A transatlantic comparative study of acute dysphagia services

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Newman, Roger ; Long, T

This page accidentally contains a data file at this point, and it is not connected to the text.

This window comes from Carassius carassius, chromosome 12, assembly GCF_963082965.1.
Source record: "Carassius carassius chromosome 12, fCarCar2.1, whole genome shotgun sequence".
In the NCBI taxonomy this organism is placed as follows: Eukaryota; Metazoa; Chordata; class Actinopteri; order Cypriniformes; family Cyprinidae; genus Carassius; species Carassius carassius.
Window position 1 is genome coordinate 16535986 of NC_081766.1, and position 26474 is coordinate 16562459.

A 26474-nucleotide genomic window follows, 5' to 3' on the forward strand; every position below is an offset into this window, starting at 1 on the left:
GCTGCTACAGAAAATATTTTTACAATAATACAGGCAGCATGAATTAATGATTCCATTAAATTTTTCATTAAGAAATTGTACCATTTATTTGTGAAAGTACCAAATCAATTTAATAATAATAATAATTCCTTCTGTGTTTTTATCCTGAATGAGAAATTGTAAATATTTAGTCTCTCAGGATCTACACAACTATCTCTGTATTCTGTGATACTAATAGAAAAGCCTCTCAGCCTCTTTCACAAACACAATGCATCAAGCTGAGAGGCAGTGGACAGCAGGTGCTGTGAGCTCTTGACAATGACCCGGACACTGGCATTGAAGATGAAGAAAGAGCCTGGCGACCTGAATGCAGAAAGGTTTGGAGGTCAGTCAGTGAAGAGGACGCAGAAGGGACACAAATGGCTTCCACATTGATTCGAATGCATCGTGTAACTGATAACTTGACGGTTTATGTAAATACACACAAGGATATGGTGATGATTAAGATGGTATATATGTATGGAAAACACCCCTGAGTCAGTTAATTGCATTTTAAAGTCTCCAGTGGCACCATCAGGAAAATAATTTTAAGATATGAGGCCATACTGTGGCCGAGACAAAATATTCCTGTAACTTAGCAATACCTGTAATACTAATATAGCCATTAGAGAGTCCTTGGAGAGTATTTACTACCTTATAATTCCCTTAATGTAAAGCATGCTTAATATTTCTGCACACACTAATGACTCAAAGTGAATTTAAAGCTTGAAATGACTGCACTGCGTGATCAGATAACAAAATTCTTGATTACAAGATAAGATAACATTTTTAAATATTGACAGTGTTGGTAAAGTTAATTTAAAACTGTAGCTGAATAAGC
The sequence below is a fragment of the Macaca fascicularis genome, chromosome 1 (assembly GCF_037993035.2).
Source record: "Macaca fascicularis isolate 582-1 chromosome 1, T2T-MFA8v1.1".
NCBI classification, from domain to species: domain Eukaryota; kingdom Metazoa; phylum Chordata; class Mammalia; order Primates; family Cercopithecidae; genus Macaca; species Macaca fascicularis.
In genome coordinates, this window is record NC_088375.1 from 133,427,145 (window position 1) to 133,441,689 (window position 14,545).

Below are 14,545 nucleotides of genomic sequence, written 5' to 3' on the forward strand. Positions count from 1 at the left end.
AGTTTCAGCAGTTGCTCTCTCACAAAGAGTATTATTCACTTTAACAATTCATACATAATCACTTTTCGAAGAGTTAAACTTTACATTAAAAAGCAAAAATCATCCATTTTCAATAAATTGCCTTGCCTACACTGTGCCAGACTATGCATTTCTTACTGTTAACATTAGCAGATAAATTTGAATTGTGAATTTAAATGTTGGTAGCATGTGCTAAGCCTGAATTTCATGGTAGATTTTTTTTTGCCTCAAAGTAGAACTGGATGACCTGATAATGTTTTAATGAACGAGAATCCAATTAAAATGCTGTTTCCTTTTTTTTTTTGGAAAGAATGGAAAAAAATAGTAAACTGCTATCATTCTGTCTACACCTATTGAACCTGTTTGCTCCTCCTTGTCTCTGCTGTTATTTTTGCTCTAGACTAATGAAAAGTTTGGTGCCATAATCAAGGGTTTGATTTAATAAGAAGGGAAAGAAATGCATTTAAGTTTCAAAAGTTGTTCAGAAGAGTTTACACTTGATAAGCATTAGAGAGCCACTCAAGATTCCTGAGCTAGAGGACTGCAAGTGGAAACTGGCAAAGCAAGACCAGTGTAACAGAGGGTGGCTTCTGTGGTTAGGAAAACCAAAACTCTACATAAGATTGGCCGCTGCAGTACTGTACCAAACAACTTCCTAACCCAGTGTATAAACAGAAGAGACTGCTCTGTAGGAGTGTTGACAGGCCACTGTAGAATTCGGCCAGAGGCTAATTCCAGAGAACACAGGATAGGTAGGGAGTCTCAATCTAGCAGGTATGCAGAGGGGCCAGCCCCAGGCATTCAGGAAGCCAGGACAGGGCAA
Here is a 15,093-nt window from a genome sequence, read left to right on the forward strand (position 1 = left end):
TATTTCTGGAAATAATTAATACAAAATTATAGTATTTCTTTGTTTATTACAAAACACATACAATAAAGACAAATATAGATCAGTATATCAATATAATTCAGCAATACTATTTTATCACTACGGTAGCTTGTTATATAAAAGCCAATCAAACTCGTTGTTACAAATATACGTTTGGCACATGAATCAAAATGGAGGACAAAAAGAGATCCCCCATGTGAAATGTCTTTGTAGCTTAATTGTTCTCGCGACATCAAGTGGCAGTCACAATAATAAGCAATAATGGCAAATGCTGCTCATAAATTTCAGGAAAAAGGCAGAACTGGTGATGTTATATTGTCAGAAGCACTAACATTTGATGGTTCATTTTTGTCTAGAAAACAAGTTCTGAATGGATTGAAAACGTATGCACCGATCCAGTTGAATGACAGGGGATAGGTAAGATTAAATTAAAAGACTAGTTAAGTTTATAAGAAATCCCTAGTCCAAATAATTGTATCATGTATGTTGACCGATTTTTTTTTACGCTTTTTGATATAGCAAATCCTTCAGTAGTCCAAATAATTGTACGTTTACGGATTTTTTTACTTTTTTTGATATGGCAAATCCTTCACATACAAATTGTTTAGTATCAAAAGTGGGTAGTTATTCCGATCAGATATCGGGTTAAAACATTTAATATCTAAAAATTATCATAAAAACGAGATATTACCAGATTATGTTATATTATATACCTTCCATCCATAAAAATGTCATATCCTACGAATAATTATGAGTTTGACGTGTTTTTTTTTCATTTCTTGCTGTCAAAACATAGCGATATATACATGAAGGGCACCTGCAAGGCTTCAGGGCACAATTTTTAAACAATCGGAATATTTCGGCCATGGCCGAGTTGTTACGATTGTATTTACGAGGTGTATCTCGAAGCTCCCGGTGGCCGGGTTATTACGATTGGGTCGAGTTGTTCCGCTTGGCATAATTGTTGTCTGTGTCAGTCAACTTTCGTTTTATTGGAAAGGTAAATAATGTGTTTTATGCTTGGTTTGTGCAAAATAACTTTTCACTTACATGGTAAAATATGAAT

This was the first study to compare acute dysphagia service provision directly between the UK and the US. It examined variations in acute dysphagia services between the UK and the US, determined clinicians’ perceptions of their own service and that of their transatlantic counterparts, and elicited the reason for variation. An online survey was distributed to randomly-allocated teaching hospitals in the UK and the US, and speech and language therapists working with acute dysphagia responded anonymously via an automated system. Content analysis was employed to convert free-text responses to numeric data, and then this and existing numeric responses were subjected to descriptive statistical analysis. Variability was high, with the US having on average 0.95 whole time equivalent more clinicians per hospital than the UK. This resulted in an increased number of new patients examined and increased frequency of review of existing patients compared to the UK. In contrast, the UK had significantly increased waiting times with no patient being assessed on the same day as referral (compared to 63.6% of US responses). Notable variation was also seen in objective or instrumental assessment, with most US patients receiving videofluoroscopy or fiberoptic endoscopic evaluation of swallowing (compared to only one UK hospital). Finance was found to be at the root of the variation. However, the more extensive US service was found to be more cost-effective.
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